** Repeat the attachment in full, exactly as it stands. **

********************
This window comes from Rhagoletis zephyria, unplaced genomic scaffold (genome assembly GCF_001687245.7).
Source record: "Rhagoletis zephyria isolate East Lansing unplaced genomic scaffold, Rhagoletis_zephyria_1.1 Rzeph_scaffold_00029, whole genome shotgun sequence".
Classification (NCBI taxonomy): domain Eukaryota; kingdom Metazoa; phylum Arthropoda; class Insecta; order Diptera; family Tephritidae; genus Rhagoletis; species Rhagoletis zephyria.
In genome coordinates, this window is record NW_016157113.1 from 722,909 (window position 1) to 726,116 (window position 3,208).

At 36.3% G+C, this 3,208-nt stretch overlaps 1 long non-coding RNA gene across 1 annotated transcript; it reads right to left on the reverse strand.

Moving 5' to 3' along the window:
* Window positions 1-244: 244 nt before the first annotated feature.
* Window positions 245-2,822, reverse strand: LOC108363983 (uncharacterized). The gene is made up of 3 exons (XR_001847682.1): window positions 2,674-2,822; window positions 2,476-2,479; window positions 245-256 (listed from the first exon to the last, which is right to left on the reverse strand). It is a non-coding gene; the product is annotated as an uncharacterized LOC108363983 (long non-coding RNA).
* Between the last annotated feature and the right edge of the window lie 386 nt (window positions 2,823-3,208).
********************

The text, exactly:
This window comes from Rhagoletis zephyria, unplaced genomic scaffold (genome assembly GCF_001687245.7).
Source record: "Rhagoletis zephyria isolate East Lansing unplaced genomic scaffold, Rhagoletis_zephyria_1.1 Rzeph_scaffold_00029, whole genome shotgun sequence".
Classification (NCBI taxonomy): domain Eukaryota; kingdom Metazoa; phylum Arthropoda; class Insecta; order Diptera; family Tephritidae; genus Rhagoletis; species Rhagoletis zephyria.
In genome coordinates, this window is record NW_016157113.1 from 722,909 (window position 1) to 726,116 (window position 3,208).

At 36.3% G+C, this 3,208-nt stretch overlaps 1 long non-coding RNA gene across 1 annotated transcript; it reads right to left on the reverse strand.

Moving 5' to 3' along the window:
* Window positions 1-244: 244 nt before the first annotated feature.
* Window positions 245-2,822, reverse strand: LOC108363983 (uncharacterized). The gene is made up of 3 exons (XR_001847682.1): window positions 2,674-2,822; window positions 2,476-2,479; window positions 245-256 (listed from the first exon to the last, which is right to left on the reverse strand). It is a non-coding gene; the product is annotated as an uncharacterized LOC108363983 (long non-coding RNA).
* Between the last annotated feature and the right edge of the window lie 386 nt (window positions 2,823-3,208).